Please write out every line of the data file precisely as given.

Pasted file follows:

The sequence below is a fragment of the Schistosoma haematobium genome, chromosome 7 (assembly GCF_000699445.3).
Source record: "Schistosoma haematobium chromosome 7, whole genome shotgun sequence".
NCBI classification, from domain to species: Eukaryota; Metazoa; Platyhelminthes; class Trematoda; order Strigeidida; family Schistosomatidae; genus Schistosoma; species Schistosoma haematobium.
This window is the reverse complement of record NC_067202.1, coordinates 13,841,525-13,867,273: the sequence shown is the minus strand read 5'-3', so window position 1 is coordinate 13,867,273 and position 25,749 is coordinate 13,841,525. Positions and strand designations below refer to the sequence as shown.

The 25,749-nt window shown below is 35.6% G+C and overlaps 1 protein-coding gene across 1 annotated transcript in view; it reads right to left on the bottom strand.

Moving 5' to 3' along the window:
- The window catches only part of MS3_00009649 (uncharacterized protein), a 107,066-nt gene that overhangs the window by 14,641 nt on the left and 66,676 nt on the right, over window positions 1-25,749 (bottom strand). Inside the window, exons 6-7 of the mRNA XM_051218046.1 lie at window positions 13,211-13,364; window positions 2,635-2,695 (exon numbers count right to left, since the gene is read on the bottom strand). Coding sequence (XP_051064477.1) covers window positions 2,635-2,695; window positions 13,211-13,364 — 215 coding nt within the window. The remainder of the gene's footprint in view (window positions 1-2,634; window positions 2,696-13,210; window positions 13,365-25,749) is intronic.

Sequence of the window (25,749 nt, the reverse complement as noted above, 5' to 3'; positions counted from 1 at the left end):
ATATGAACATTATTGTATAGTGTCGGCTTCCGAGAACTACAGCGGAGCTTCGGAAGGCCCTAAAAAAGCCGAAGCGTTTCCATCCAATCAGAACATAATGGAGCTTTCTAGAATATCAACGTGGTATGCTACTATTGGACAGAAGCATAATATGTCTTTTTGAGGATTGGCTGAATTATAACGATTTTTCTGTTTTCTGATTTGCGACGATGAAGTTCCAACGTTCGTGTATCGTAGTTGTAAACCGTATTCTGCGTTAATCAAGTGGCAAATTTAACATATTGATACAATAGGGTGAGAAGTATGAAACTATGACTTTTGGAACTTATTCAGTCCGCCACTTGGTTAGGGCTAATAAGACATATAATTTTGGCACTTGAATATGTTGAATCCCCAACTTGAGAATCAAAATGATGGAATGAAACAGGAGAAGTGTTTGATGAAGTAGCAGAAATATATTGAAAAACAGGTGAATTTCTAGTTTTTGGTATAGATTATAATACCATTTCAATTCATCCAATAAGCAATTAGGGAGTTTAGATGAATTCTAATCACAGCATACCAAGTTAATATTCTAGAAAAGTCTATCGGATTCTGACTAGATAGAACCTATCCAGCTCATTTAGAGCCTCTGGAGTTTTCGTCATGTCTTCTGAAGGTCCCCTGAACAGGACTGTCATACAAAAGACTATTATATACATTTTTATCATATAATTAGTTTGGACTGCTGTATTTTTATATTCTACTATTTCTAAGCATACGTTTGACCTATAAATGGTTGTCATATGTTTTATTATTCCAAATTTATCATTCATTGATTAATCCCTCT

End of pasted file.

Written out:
The sequence below is a fragment of the Schistosoma haematobium genome, chromosome 7 (assembly GCF_000699445.3).
Source record: "Schistosoma haematobium chromosome 7, whole genome shotgun sequence".
NCBI classification, from domain to species: Eukaryota; Metazoa; Platyhelminthes; class Trematoda; order Strigeidida; family Schistosomatidae; genus Schistosoma; species Schistosoma haematobium.
This window is the reverse complement of record NC_067202.1, coordinates 13,841,525-13,867,273: the sequence shown is the minus strand read 5'-3', so window position 1 is coordinate 13,867,273 and position 25,749 is coordinate 13,841,525. Positions and strand designations below refer to the sequence as shown.

The 25,749-nt window shown below is 35.6% G+C and overlaps 1 protein-coding gene across 1 annotated transcript in view; it reads right to left on the bottom strand.

Moving 5' to 3' along the window:
- The window catches only part of MS3_00009649 (uncharacterized protein), a 107,066-nt gene that overhangs the window by 14,641 nt on the left and 66,676 nt on the right, over window positions 1-25,749 (bottom strand). Inside the window, exons 6-7 of the mRNA XM_051218046.1 lie at window positions 13,211-13,364; window positions 2,635-2,695 (exon numbers count right to left, since the gene is read on the bottom strand). Coding sequence (XP_051064477.1) covers window positions 2,635-2,695; window positions 13,211-13,364 — 215 coding nt within the window. The remainder of the gene's footprint in view (window positions 1-2,634; window positions 2,696-13,210; window positions 13,365-25,749) is intronic.

Sequence of the window (25,749 nt, the reverse complement as noted above, 5' to 3'; positions counted from 1 at the left end):
ATATGAACATTATTGTATAGTGTCGGCTTCCGAGAACTACAGCGGAGCTTCGGAAGGCCCTAAAAAAGCCGAAGCGTTTCCATCCAATCAGAACATAATGGAGCTTTCTAGAATATCAACGTGGTATGCTACTATTGGACAGAAGCATAATATGTCTTTTTGAGGATTGGCTGAATTATAACGATTTTTCTGTTTTCTGATTTGCGACGATGAAGTTCCAACGTTCGTGTATCGTAGTTGTAAACCGTATTCTGCGTTAATCAAGTGGCAAATTTAACATATTGATACAATAGGGTGAGAAGTATGAAACTATGACTTTTGGAACTTATTCAGTCCGCCACTTGGTTAGGGCTAATAAGACATATAATTTTGGCACTTGAATATGTTGAATCCCCAACTTGAGAATCAAAATGATGGAATGAAACAGGAGAAGTGTTTGATGAAGTAGCAGAAATATATTGAAAAACAGGTGAATTTCTAGTTTTTGGTATAGATTATAATACCATTTCAATTCATCCAATAAGCAATTAGGGAGTTTAGATGAATTCTAATCACAGCATACCAAGTTAATATTCTAGAAAAGTCTATCGGATTCTGACTAGATAGAACCTATCCAGCTCATTTAGAGCCTCTGGAGTTTTCGTCATGTCTTCTGAAGGTCCCCTGAACAGGACTGTCATACAAAAGACTATTATATACATTTTTATCATATAATTAGTTTGGACTGCTGTATTTTTATATTCTACTATTTCTAAGCATACGTTTGACCTATAAATGGTTGTCATATGTTTTATTATTCCAAATTTATCATTCATTGATTAATCCCTCT